Not many highlights and achievements at Sac State that I am super proud of but it is the place I found out I wanted to get into coaching.

8) What led you to coaching and how did you end up at Ole Miss and now St. Louis?
I’ve had many coaches in my time whether it was skiing, soccer or running. I’ve had amazing coaches and I’ve had coaches who I hope I never see/hear from again--they are the reason I want to get into coaching. The soccer coaches who would call me after a big race or would pick my brain for their upcoming 10k, the running coaches who supported me in all my good or bad decisions, the coach who scolded me after conference in front of everyone or made me cry in their office. I have been able to experience the best of both worlds and I have learned what I believe works best and what doesn’t. How you treat your athletes will affect them years after graduating and leaving the sport behind.

9) Who were the coaches that had the biggest influences for you and what were the most important lessons you learned from them?
The coaches that have influenced me the most have been Connie Price-Smith, Head Coach at Ole Miss and Ryan Vanhoy, Head Women's and Mens Distance Coach at Ole Miss. For those who don’t know, Connie served as Team USA Women’s Track and Field coach at the 2016 Rio Olympics, was elected to the USA Track & Field Hall of Fame in 2016, currently serves as the President of the U.S. Track & Field and Cross Country Coaches Association, and is a four-time Olympian. She is the reason why I want to be a Head Coach at a Power 5 school. She is a quiet lady but at the same time speaks volumes. Ryan Vanhoy is the reason why I ended up at Ole Miss. I knew him back at UNC where he was the Graduate Assistant. I consider Vanhoy as my family, as he has always been there for me no matter what. He probably taught me 20 things a day and is still teaching me from another state. He taught me a lot about the sport but a lot about myself as well. He is a big-time mentor for me whether he realizes it or not.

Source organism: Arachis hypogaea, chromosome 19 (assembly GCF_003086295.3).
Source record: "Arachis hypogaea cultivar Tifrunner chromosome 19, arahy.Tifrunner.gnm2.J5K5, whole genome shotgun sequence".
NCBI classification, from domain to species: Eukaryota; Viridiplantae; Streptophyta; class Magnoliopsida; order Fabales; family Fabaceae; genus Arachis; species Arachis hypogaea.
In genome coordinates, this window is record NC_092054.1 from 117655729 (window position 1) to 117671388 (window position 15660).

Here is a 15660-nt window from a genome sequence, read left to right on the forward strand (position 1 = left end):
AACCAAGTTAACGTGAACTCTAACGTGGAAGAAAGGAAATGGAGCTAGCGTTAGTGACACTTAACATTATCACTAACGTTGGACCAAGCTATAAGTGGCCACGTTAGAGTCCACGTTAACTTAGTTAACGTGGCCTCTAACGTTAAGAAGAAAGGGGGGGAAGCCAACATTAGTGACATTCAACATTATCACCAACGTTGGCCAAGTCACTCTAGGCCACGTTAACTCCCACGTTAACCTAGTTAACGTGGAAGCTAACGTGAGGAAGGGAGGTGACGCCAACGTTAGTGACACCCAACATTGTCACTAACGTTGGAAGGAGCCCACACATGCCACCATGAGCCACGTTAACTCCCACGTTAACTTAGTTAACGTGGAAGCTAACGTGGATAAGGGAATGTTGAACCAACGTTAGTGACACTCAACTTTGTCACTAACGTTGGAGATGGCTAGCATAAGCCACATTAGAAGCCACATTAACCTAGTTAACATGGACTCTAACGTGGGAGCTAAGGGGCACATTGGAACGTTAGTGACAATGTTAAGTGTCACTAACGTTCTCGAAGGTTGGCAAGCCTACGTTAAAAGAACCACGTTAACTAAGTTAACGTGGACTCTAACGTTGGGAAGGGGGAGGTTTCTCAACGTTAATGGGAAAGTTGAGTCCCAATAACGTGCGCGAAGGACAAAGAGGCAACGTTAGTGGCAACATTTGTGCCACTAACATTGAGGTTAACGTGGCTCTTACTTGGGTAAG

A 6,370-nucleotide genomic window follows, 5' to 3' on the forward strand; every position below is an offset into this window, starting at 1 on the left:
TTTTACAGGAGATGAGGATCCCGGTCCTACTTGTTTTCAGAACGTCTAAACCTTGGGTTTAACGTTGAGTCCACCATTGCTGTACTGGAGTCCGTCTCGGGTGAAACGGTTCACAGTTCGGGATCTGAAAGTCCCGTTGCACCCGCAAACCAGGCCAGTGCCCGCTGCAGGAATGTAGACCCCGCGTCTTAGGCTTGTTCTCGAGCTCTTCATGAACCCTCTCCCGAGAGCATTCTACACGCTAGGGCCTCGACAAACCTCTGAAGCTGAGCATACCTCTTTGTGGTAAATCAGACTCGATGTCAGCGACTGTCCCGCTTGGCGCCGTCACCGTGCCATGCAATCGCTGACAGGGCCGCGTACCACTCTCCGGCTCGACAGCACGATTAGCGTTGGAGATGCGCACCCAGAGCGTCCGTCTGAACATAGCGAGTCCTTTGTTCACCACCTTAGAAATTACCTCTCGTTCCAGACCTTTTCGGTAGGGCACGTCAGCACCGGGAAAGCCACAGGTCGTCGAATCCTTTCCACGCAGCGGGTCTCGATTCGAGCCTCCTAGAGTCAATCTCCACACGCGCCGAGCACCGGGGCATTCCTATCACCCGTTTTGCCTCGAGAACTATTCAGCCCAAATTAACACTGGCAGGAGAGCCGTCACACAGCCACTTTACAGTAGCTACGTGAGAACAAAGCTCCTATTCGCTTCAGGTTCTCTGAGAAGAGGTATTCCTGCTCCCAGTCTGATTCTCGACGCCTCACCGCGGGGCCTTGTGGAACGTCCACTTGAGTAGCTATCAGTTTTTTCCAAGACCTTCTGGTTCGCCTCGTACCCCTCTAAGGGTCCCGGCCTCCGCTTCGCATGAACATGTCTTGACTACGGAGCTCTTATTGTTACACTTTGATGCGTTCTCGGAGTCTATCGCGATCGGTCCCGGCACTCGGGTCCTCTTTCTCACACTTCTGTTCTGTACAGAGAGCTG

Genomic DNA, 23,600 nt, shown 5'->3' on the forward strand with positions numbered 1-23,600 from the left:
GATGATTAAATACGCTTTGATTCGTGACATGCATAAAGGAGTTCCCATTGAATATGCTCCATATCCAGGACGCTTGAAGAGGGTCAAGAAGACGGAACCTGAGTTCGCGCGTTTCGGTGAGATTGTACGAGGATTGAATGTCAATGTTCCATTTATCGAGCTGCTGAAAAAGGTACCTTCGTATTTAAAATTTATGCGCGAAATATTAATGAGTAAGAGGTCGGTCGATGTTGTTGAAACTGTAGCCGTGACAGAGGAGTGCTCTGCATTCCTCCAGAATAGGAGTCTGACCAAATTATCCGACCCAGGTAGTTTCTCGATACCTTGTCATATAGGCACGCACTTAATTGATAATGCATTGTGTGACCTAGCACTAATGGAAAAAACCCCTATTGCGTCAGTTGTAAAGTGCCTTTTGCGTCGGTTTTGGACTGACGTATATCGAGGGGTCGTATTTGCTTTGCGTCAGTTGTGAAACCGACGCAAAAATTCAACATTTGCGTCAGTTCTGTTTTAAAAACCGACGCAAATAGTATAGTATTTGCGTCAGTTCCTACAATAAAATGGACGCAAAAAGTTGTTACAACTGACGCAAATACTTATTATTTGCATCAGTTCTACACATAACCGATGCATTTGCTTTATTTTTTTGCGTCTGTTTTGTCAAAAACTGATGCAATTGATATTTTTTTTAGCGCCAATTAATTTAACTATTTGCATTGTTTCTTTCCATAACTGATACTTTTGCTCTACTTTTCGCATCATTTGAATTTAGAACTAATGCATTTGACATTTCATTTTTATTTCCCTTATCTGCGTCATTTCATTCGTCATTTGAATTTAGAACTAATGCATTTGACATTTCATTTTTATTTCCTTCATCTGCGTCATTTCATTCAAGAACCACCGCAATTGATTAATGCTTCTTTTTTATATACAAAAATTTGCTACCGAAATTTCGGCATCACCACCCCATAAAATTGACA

10) Now that you have the perspective of a high school and college athlete as well as a college coach, what do you feel are the keys to being a successful high school runner? What about the collegiate runner?
I think the key to be a successful high school and collegiate runner is to be consistent in training. Make sure you are constantly doing the little things, listening to your body, staying healthy. Know how to push the boundaries within yourself and do not compare your training to anyone else. Runners are notoriously known to be in their own heads and you need to stay out of it as much as possible.

11) What would your advice be for a high school coach who interested in coaching at the collegiate level? 
For a high school coach looking to get into college coaching the biggest thing I would say would be not to limit your opportunities. Go to your local college and ask if you can start as a volunteer. An opportunity is an opportunity and you have to attack it. The college coaching community is a tight one so once you get in you need to make the best of it.

12) Anything else you would like to add.
Anything I might add, I have things!  Having gone from a college athlete to a college coach I believe I hold some quality insight for high school athletes looking to run in college. First off, take 5 official visits!! It will be one of the smartest things you will do during your senior year of high school. You need to keep your options open because you never know what is out there. Don’t be blinded by scholarship money. Whether it is a small offer or a larger offer, coaches can always increase and decrease. Being a college athlete is a big deal, it is fun and you meet many amazing people but you have to remember it is a job and it comes with expectations, especially if you are on scholarship.

Jacque Taylor

SLU assistant cross country/track coach

Thank you very much for your time, Jacque! AJC


Anonymous said...

I really like this interview! As a high school runner, I love learning advice from those who have already been through it. I also enjoyed hearing her story about running in college, so please continue interviews with alumni.

Albert Caruana said...

Glad you liked it. If you search through the athlete interview archive, you will find other interviews with past high school runners. If there are other runners that you would like to see interviewed, feel free to add them below.

Anonymous said...

This is a great interview. I would imagine its an intimidating process when college coaches are recruiting and putting pressure on the recruits. (its their job on the line) Nice to hear a coach who says max out your 5 visits.

Anonymous said...

The middle picture is of Taylor 3-5 meters ahead of Julie Nacouzzi for the CIF title at Woodward Park.I'll always remember watching the finish unfold as Taylor was about 2 meters behind Nacouzzi with about 300m to go and Nacouzzi elected to stay on the dirt/grass while Taylor hopped down onto the concrete and sped by her.A great race!!